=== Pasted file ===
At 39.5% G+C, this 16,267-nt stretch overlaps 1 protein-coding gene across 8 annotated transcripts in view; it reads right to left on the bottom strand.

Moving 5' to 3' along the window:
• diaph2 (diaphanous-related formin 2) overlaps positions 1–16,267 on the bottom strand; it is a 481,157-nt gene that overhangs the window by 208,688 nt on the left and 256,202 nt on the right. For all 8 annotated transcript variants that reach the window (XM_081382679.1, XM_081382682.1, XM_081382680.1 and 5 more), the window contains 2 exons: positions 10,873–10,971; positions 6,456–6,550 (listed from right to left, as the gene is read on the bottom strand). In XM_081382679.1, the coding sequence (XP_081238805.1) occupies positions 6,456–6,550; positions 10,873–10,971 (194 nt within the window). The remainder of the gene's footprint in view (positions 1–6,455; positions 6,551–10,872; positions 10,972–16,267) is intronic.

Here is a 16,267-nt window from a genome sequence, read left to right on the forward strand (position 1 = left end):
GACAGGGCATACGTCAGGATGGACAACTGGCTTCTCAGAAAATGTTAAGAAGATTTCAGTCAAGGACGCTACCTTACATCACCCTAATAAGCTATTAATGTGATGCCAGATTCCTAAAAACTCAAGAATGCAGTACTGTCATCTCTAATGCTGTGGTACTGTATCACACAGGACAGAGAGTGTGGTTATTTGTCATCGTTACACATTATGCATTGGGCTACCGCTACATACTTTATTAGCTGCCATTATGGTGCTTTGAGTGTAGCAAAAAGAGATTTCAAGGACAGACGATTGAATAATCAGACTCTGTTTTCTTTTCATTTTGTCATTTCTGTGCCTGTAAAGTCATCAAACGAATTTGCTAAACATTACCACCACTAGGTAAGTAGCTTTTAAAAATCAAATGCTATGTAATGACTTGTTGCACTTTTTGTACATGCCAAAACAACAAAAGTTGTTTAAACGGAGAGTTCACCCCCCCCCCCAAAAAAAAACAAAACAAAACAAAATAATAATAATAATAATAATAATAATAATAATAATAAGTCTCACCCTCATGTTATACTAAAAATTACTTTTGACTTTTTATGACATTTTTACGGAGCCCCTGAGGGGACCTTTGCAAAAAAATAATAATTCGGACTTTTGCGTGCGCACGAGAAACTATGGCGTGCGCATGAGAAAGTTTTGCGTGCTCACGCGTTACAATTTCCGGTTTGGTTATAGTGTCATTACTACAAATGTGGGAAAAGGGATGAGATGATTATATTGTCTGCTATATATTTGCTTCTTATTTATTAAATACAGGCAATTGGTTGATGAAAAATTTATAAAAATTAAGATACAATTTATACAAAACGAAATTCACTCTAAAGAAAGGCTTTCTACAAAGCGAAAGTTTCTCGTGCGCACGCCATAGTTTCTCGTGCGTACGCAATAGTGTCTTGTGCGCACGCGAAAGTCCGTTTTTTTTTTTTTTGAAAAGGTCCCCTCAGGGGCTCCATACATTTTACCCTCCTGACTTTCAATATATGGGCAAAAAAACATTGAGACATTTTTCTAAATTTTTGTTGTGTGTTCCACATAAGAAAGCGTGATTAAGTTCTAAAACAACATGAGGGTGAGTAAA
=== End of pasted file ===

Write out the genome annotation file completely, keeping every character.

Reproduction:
At 39.5% G+C, this 16,267-nt stretch overlaps 1 protein-coding gene across 8 annotated transcripts in view; it reads right to left on the bottom strand.

Moving 5' to 3' along the window:
• diaph2 (diaphanous-related formin 2) overlaps positions 1–16,267 on the bottom strand; it is a 481,157-nt gene that overhangs the window by 208,688 nt on the left and 256,202 nt on the right. For all 8 annotated transcript variants that reach the window (XM_081382679.1, XM_081382682.1, XM_081382680.1 and 5 more), the window contains 2 exons: positions 10,873–10,971; positions 6,456–6,550 (listed from right to left, as the gene is read on the bottom strand). In XM_081382679.1, the coding sequence (XP_081238805.1) occupies positions 6,456–6,550; positions 10,873–10,971 (194 nt within the window). The remainder of the gene's footprint in view (positions 1–6,455; positions 6,551–10,872; positions 10,972–16,267) is intronic.

Here is a 16,267-nt window from a genome sequence, read left to right on the forward strand (position 1 = left end):
GACAGGGCATACGTCAGGATGGACAACTGGCTTCTCAGAAAATGTTAAGAAGATTTCAGTCAAGGACGCTACCTTACATCACCCTAATAAGCTATTAATGTGATGCCAGATTCCTAAAAACTCAAGAATGCAGTACTGTCATCTCTAATGCTGTGGTACTGTATCACACAGGACAGAGAGTGTGGTTATTTGTCATCGTTACACATTATGCATTGGGCTACCGCTACATACTTTATTAGCTGCCATTATGGTGCTTTGAGTGTAGCAAAAAGAGATTTCAAGGACAGACGATTGAATAATCAGACTCTGTTTTCTTTTCATTTTGTCATTTCTGTGCCTGTAAAGTCATCAAACGAATTTGCTAAACATTACCACCACTAGGTAAGTAGCTTTTAAAAATCAAATGCTATGTAATGACTTGTTGCACTTTTTGTACATGCCAAAACAACAAAAGTTGTTTAAACGGAGAGTTCACCCCCCCCCCCAAAAAAAAACAAAACAAAACAAAATAATAATAATAATAATAATAATAATAATAATAATAAGTCTCACCCTCATGTTATACTAAAAATTACTTTTGACTTTTTATGACATTTTTACGGAGCCCCTGAGGGGACCTTTGCAAAAAAATAATAATTCGGACTTTTGCGTGCGCACGAGAAACTATGGCGTGCGCATGAGAAAGTTTTGCGTGCTCACGCGTTACAATTTCCGGTTTGGTTATAGTGTCATTACTACAAATGTGGGAAAAGGGATGAGATGATTATATTGTCTGCTATATATTTGCTTCTTATTTATTAAATACAGGCAATTGGTTGATGAAAAATTTATAAAAATTAAGATACAATTTATACAAAACGAAATTCACTCTAAAGAAAGGCTTTCTACAAAGCGAAAGTTTCTCGTGCGCACGCCATAGTTTCTCGTGCGTACGCAATAGTGTCTTGTGCGCACGCGAAAGTCCGTTTTTTTTTTTTTTGAAAAGGTCCCCTCAGGGGCTCCATACATTTTACCCTCCTGACTTTCAATATATGGGCAAAAAAACATTGAGACATTTTTCTAAATTTTTGTTGTGTGTTCCACATAAGAAAGCGTGATTAAGTTCTAAAACAACATGAGGGTGAGTAAA